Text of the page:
F =Final temperature of the steel bath at end of the oxygen blow.

K and K =are constants in the equation.

T =Temperature of the steel bath at the temperature measured during the blow.

XB=Vo1ume of oxygen blown between the temperature measurement and the end of the blow.

In the foregoing specification, we have set out certain preferred practices of our invention. It will be understood, however, that this invention may be otherwise embodied within the scope of the following claims.

We claim:

1. A method of controlling the refining of a bath of iron of known weight by blowing it with oxygen containing gas comprising the steps of determining the parameters of oxidation rate to carbon from a series of previous blows, measuring the content of carbon and oxygen compounds in the waste gas for a given period of time, measuring the amount of oxygen blown during the same period of time, determining from the preceding two measurements a carbon oxidation rate, determining a value for carbon oxidation-rate to carbon from said carbon oxidation rate and from the parameters of oxidation rate to carbon previously determined from previous blows, determining the approximate quantity of carbon in the bath at the end of said period from said value of carbon oxidation rate to carbon and feeding the quantity of oxygen required to reduce the carbon in the bath to the desired final carbon content.

2. A method of controlling the refining of a bath of iron of known weight by blowing it with oxygen containing gas comprising the steps of determining the parameters of oxidation rate to carbon from a series of previous blows, measuring the content of carbon and oxygen compounds in the waste gas for a given period of time, measuring the amount of oxygen blown during the same period of time, determining from the preceding two measurements a carbon oxidation rate, determining a value for carbon oxidation rate to carbon from said carbon oxidation rate and from the parameters of oxidation rate to carbon previously determined from previous blows, determining the approximate quantity of carbon in the bath at the end of said period from said value of carbon oxidation rate to carbon, measuring the temperature in the bath at a preselected point in the blow, determining the temperature rise resulting from feeding the oxygen required to reach the desired carbon level and the final temperature resulting from said rise, feeding the quantity of oxygen required to reduce the carbon in the bath to the desired final carbon and adjusting the level of addition of oxygen and the addition of coolants to control the temperature at a desired level.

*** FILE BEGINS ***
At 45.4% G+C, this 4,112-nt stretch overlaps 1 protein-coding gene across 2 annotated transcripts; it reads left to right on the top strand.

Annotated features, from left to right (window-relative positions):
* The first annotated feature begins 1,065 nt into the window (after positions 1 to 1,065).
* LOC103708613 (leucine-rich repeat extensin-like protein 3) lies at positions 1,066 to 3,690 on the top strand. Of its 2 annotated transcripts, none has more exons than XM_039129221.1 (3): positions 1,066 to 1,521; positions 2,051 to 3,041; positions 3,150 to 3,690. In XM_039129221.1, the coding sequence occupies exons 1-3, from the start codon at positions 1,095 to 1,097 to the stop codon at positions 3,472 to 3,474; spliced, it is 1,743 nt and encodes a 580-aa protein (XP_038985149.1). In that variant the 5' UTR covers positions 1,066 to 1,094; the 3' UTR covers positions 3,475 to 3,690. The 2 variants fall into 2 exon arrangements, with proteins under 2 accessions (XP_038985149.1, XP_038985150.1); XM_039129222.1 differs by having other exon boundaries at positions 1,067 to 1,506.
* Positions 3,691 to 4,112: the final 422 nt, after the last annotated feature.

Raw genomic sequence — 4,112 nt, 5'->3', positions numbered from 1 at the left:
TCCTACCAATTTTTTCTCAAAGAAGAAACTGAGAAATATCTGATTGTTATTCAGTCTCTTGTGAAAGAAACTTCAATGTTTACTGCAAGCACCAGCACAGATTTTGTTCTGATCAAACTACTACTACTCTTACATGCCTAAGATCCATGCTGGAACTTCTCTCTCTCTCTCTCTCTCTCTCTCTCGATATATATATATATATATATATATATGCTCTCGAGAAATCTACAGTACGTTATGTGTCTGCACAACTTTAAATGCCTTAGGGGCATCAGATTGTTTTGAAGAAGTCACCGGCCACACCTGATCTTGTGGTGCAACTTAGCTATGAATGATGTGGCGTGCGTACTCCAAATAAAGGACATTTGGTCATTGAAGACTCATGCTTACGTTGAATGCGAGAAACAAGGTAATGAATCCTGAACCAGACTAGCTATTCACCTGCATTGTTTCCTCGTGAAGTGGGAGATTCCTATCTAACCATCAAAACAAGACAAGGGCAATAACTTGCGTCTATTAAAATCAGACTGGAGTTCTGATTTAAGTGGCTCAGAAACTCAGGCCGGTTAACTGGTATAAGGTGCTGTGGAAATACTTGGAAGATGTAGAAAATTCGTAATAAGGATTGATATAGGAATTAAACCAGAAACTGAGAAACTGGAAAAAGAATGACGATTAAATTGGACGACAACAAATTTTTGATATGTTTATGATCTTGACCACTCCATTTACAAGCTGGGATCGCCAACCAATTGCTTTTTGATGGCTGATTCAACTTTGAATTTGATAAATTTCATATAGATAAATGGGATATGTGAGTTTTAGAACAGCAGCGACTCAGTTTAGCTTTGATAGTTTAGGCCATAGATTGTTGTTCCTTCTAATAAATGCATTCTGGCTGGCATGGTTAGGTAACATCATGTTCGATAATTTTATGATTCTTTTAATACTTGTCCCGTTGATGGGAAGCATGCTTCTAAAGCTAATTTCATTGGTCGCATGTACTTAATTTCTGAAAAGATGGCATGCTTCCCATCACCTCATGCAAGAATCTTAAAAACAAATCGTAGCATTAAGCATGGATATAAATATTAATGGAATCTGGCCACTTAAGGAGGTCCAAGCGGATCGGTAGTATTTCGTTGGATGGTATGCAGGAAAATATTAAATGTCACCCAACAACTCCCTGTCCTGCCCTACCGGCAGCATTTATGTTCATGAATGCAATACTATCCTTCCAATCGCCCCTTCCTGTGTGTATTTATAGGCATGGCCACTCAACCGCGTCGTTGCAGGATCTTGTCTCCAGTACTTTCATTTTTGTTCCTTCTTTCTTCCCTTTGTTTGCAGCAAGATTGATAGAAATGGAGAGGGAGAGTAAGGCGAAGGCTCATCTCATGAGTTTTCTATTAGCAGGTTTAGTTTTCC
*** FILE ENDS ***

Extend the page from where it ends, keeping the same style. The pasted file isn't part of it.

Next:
3. A method of controlling the refining of a bath of iron of known weight by blowing it with oxygen containing gas comprising the steps of determining the parameters of oxidation rate to carbon from a series of previous blows, substantially continuously automatically measuring the content of carbon and oxygen compounds in the waste gas for a given period of time, substantially continuously automatically measuring the amount of oxygen blown during the same period of time, substantially continuously determining from the preceding two measurements a substantially continuous carbon oxidation rate, determining a substantially continuous series of values of carbon'oxidation rate to carbon from said carbon oxidation rate and from the parameters of oxidation rate to carbon previously determined from previous blows, determining the quantity of carbon in the bath at the end of said period from said values of carbon oxidation rate to carbon, and feeding the quantity of oxygen required to reduce the carbon in the bath to the desired final carbon content.